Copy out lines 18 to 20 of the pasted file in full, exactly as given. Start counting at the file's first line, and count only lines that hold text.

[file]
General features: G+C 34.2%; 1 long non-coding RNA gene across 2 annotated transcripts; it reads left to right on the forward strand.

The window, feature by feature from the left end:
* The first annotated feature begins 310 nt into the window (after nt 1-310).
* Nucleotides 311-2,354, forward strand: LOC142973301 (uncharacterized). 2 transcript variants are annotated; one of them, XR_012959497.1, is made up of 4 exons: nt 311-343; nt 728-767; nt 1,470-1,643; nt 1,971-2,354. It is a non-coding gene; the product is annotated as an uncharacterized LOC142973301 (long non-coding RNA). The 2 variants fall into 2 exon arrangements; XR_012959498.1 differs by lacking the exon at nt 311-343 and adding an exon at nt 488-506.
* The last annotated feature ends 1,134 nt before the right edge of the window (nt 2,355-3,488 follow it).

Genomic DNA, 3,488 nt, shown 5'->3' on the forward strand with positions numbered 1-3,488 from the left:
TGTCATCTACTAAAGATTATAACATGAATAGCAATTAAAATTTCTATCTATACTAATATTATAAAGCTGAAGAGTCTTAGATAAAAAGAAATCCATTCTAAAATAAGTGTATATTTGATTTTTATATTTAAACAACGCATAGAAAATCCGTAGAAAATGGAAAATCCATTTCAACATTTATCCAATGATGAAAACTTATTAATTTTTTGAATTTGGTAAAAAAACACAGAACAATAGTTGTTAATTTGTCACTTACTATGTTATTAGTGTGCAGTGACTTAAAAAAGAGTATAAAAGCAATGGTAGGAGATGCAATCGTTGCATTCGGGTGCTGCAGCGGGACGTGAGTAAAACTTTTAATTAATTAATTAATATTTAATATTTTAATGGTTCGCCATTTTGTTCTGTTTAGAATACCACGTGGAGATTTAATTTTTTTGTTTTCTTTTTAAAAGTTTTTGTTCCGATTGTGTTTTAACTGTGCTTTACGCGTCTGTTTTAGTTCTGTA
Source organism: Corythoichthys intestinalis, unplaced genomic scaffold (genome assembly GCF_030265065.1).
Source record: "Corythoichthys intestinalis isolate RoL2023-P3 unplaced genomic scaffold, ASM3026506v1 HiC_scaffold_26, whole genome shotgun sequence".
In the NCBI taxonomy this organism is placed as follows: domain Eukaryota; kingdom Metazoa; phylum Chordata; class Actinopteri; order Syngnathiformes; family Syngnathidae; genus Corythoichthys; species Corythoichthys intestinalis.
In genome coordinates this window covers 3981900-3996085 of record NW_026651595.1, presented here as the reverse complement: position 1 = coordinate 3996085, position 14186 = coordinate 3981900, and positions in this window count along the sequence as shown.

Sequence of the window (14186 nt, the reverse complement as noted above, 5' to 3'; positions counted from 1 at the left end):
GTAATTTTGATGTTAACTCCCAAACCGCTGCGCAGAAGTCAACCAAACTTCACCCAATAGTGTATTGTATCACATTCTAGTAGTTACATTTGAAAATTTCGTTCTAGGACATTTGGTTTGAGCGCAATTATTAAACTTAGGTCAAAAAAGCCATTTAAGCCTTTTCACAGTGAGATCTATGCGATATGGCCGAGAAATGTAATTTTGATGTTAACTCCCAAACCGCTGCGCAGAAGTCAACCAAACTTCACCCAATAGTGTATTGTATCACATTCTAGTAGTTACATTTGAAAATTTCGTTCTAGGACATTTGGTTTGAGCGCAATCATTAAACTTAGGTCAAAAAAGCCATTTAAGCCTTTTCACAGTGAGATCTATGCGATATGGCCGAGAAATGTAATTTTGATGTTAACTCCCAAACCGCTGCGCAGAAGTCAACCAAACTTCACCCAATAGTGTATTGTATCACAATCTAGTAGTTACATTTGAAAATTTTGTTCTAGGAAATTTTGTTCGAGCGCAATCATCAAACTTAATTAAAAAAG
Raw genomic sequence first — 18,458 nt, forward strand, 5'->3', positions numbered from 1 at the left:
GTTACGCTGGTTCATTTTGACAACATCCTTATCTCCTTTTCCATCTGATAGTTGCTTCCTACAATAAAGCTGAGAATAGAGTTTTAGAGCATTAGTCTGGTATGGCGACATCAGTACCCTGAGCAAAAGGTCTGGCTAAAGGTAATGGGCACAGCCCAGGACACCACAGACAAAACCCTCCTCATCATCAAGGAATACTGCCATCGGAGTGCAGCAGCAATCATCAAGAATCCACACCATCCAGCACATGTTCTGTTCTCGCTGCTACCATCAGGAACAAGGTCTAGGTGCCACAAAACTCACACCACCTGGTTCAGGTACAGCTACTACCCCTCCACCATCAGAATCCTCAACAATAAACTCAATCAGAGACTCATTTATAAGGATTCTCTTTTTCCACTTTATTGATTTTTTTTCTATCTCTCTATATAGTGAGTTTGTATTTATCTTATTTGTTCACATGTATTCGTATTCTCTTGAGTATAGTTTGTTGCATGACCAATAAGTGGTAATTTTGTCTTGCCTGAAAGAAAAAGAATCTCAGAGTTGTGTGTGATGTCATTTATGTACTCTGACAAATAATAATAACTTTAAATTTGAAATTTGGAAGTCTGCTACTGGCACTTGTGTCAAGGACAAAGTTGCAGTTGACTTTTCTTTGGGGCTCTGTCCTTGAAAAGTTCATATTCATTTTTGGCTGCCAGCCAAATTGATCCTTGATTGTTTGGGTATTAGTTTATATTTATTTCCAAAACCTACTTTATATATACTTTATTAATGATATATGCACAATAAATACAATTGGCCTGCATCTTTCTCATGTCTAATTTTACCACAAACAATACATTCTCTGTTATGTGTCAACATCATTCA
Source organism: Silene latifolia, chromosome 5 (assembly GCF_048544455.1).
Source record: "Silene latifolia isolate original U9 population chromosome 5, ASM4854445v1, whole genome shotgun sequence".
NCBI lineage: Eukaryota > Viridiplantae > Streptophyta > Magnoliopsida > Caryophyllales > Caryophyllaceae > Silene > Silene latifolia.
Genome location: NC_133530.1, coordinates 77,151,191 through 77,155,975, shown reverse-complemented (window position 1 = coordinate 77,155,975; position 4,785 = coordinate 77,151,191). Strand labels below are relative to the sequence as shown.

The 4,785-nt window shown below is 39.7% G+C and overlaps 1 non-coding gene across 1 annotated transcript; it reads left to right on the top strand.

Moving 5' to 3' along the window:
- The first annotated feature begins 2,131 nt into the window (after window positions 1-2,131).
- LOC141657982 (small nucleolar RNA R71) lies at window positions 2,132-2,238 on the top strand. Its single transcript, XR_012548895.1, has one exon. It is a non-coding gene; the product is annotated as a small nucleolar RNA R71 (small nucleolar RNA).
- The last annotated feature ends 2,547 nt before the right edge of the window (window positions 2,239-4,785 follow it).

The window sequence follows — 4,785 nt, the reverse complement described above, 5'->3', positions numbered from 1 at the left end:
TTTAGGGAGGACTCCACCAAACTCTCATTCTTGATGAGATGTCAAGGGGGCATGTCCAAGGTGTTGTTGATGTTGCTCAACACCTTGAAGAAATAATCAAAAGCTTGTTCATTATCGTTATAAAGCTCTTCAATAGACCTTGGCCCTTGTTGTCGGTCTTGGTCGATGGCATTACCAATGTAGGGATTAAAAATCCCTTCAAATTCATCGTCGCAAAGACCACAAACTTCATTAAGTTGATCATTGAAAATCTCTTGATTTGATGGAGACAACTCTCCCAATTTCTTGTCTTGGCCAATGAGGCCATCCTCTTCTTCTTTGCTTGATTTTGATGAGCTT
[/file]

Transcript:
NCBI lineage: Eukaryota > Viridiplantae > Streptophyta > Magnoliopsida > Caryophyllales > Caryophyllaceae > Silene > Silene latifolia.
Genome location: NC_133530.1, coordinates 77,151,191 through 77,155,975, shown reverse-complemented (window position 1 = coordinate 77,155,975; position 4,785 = coordinate 77,151,191). Strand labels below are relative to the sequence as shown.

The 4,785-nt window shown below is 39.7% G+C and overlaps 1 non-coding gene across 1 annotated transcript; it reads left to right on the top strand.